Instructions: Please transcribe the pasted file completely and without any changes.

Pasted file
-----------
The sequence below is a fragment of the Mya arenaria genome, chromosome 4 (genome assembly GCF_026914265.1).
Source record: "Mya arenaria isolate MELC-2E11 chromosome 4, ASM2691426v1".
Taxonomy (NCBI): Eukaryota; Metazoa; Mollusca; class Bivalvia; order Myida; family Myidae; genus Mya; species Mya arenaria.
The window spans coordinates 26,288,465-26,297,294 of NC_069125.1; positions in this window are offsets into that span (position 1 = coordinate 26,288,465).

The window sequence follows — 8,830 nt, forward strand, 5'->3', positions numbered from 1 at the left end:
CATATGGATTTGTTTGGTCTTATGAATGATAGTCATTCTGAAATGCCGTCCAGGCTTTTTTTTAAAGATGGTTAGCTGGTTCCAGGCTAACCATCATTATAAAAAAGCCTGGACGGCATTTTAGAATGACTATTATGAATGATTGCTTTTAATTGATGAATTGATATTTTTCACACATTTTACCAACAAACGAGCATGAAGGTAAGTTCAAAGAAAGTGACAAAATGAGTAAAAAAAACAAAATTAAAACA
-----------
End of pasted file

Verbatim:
The sequence below is a fragment of the Mya arenaria genome, chromosome 4 (genome assembly GCF_026914265.1).
Source record: "Mya arenaria isolate MELC-2E11 chromosome 4, ASM2691426v1".
Taxonomy (NCBI): Eukaryota; Metazoa; Mollusca; class Bivalvia; order Myida; family Myidae; genus Mya; species Mya arenaria.
The window spans coordinates 26,288,465-26,297,294 of NC_069125.1; positions in this window are offsets into that span (position 1 = coordinate 26,288,465).

The window sequence follows — 8,830 nt, forward strand, 5'->3', positions numbered from 1 at the left end:
CATATGGATTTGTTTGGTCTTATGAATGATAGTCATTCTGAAATGCCGTCCAGGCTTTTTTTTAAAGATGGTTAGCTGGTTCCAGGCTAACCATCATTATAAAAAAGCCTGGACGGCATTTTAGAATGACTATTATGAATGATTGCTTTTAATTGATGAATTGATATTTTTCACACATTTTACCAACAAACGAGCATGAAGGTAAGTTCAAAGAAAGTGACAAAATGAGTAAAAAAAACAAAATTAAAACA